Some disturbing news from Southwestern Medical School in Dallas, where researchers say they are finding an unusually high number of patients with Lou Gehrig's Disease among veterans of the first Gulf War back in 1991. ALS is a fatal degenerative disorder that attacks the nerve cells in the muscles and spine. Dr. Robert Haley says he's studied a cluster of 20 Gulf War veterans with ALS including Carl Robinson. Seven years after Carl came back from the Gulf War, the disease paralyzed him. He died two years later. Dr. Haley and his team at UT Southwestern believe Carl's ALS is linked to his time in the Gulf War.
Dr. Haley says that this number was two to three times greater than the expected number given the age distribution of Gulf War veterans. Dr. Haley's research is confirmed in a larger study form the Department of Veteran Affairs and raises questions about whether the condition might have been triggered by unusual environmental exposures in the war. What makes the research even more confusing is that all the Gulf War veterans with ALS served in different branches of the armed service and were deployed in different parts of the gulf. So, more study is needed to figure out what they might have had in common.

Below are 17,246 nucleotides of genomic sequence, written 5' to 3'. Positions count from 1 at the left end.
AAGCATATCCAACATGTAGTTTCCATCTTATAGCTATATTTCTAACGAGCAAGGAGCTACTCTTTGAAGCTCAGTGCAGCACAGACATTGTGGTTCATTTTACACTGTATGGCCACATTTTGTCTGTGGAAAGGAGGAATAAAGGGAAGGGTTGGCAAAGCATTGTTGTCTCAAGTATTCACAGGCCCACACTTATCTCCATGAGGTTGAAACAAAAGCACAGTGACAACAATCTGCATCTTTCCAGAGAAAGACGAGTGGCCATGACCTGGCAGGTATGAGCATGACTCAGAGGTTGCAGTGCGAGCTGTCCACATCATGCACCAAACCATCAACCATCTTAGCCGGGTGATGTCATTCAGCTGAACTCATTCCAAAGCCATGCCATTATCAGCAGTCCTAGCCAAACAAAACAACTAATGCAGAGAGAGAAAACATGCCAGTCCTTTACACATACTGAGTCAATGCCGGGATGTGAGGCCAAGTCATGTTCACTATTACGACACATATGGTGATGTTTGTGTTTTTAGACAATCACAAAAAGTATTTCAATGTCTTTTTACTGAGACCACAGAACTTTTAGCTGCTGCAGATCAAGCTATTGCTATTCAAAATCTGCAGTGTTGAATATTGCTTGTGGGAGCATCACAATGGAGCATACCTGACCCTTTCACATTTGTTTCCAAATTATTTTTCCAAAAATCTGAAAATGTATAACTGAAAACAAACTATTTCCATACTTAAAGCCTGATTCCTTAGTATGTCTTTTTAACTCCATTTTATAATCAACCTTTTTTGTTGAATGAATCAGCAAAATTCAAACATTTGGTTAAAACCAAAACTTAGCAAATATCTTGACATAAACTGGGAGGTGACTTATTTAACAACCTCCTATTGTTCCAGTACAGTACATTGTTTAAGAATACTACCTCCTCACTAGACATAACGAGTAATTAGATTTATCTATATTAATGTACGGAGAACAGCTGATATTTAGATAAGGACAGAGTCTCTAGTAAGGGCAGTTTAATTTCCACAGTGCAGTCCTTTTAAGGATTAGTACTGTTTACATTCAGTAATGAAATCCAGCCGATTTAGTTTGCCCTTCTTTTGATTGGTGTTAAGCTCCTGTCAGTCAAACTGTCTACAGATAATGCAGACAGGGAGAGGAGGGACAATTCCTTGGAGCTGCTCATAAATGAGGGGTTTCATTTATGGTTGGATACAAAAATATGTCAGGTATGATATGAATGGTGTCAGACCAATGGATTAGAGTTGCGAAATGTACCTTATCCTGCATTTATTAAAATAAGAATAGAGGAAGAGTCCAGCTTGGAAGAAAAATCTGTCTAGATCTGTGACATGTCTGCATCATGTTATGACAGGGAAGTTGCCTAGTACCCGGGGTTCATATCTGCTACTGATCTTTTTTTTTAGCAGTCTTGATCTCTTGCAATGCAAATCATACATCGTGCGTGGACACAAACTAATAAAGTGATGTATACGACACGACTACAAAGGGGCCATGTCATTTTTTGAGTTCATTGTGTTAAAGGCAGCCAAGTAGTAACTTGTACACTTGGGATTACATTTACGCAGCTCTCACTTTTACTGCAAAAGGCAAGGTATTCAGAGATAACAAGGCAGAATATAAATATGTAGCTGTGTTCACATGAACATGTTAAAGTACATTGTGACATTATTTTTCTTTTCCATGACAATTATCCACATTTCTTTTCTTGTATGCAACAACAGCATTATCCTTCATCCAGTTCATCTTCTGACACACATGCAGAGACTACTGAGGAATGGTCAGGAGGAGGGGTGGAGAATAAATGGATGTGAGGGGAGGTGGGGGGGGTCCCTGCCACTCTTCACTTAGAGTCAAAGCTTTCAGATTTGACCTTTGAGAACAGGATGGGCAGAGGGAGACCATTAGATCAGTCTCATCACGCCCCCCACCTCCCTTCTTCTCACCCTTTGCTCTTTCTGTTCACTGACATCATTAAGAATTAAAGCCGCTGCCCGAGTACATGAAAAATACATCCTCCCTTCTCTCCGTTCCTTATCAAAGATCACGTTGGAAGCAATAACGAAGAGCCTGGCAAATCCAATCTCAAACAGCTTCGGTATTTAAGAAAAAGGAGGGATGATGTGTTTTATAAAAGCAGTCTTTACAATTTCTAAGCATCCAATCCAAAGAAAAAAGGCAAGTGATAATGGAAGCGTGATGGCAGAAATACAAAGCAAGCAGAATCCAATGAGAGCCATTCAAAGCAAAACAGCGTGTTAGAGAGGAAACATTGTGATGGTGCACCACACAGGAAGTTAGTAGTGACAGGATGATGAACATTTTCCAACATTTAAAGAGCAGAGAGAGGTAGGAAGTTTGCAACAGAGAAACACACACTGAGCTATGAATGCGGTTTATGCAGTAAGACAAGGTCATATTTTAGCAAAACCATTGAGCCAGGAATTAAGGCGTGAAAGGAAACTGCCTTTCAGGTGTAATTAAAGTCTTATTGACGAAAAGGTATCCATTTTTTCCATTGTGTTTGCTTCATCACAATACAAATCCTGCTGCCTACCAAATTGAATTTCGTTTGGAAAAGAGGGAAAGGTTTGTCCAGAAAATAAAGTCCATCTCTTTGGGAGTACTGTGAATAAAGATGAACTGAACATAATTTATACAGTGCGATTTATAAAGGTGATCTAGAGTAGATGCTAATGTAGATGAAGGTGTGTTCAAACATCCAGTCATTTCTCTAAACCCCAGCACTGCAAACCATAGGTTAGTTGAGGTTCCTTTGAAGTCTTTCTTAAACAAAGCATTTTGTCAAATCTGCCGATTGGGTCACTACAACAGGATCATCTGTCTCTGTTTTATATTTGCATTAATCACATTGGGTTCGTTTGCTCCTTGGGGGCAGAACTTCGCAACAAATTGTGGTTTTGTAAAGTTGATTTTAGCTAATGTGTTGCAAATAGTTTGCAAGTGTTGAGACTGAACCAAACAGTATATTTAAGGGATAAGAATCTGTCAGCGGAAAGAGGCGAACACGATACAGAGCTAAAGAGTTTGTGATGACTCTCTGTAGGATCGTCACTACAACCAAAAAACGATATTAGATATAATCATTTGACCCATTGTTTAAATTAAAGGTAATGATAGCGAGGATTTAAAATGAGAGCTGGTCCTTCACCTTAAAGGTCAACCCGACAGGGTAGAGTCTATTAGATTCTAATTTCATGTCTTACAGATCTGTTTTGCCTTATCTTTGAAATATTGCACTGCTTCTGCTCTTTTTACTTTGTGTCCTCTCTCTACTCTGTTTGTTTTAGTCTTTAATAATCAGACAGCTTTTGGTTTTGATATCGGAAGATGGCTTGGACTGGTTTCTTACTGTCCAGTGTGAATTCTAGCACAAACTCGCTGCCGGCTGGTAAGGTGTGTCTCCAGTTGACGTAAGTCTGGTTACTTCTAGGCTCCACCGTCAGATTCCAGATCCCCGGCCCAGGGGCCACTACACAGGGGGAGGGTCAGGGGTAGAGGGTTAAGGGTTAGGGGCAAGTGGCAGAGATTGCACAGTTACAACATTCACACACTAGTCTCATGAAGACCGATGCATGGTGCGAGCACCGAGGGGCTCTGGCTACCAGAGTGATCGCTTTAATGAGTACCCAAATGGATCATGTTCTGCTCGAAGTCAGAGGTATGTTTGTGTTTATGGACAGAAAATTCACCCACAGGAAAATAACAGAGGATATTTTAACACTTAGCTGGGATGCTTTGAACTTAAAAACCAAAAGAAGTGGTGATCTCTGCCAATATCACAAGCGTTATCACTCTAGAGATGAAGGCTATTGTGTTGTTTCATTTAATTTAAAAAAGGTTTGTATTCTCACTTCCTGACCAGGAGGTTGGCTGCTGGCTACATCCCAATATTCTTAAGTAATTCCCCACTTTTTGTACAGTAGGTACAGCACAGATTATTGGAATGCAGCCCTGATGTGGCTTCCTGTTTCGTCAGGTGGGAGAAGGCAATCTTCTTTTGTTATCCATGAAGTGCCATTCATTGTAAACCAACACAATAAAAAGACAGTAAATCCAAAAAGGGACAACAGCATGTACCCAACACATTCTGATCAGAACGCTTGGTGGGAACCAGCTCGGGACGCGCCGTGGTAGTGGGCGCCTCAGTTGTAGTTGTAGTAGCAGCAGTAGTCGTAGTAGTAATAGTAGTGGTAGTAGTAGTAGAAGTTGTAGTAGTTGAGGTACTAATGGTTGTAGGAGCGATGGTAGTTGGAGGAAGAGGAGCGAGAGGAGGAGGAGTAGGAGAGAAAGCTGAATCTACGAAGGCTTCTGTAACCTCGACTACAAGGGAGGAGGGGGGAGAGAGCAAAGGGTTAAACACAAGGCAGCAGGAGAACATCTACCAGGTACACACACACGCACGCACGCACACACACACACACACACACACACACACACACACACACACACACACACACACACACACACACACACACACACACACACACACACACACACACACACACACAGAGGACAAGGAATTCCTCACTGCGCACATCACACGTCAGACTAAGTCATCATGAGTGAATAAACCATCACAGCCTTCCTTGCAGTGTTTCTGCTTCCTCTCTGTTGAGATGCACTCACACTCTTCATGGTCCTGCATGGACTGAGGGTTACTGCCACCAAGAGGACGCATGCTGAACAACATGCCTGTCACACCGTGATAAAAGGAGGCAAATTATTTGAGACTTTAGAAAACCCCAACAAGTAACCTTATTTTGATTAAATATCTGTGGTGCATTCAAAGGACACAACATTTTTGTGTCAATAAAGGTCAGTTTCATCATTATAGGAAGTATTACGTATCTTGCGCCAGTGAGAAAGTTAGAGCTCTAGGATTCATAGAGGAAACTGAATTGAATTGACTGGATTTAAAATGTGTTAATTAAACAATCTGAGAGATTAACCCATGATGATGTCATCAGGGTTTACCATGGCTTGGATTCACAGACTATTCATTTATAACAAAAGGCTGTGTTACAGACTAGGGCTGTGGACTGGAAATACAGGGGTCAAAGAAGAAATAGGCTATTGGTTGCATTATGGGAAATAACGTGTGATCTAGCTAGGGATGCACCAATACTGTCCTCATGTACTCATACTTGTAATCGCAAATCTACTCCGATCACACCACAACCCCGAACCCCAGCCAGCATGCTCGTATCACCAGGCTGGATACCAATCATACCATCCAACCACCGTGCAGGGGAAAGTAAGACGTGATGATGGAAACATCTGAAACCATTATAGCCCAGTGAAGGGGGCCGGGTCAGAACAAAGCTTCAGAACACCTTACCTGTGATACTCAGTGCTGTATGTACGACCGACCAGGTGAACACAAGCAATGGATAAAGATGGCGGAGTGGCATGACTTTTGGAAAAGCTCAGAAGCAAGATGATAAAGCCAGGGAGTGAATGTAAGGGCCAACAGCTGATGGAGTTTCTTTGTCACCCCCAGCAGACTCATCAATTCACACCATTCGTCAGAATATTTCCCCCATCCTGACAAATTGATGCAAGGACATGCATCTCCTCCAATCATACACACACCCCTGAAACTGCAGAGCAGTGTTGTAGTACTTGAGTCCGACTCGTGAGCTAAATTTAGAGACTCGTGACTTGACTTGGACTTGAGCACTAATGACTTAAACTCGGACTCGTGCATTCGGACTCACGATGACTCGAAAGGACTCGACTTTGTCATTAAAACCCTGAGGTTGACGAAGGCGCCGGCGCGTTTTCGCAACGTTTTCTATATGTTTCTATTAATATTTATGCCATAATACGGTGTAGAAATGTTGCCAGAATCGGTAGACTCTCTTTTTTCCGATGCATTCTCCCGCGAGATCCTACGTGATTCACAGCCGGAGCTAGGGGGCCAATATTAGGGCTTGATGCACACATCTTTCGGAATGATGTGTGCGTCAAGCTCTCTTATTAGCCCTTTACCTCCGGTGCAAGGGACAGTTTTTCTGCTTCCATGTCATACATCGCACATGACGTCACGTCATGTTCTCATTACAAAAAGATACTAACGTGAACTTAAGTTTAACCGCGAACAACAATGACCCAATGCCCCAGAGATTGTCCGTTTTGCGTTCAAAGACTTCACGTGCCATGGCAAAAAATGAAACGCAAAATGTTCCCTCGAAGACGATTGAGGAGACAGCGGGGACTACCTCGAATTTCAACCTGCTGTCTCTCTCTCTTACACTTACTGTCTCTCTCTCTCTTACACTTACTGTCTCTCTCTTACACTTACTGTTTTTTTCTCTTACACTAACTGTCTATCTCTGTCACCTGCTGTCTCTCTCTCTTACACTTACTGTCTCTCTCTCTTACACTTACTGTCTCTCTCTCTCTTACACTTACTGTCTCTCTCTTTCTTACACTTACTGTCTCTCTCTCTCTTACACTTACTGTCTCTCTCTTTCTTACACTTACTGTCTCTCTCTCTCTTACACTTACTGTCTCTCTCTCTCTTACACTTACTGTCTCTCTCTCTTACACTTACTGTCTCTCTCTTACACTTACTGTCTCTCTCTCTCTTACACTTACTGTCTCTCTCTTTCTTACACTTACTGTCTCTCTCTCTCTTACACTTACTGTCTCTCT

Dr. Haley's study of 20 Gulf War veterans with ALS found nearly 2/3 had Gulf War Syndrome prior to developing ALS. Researchers note that it is likely that the ALS cases they studied represent less than half the true number of young Gulf War veterans with the disease. It affects about 30,000 Americans almost entirely in patients between the ages of 50 and 70, rarely appearing before age 45. Dr. Haley's full study is published in the September 23rd issue of the journal, Neurology.
Good news from the journal, Nature Genetics. Researchers in Iceland report they've found a gene that is linked to many of the most common types of stroke. They believe that gene may be an even more significant risk factor than high blood pressure and smoking. The best part of all this is that gene apparently makes an enzyme that is a good target for new drugs to better prevent and treat strokes, something that could help a large number of the estimated 6,000,000 Americans who suffer a stroke every year.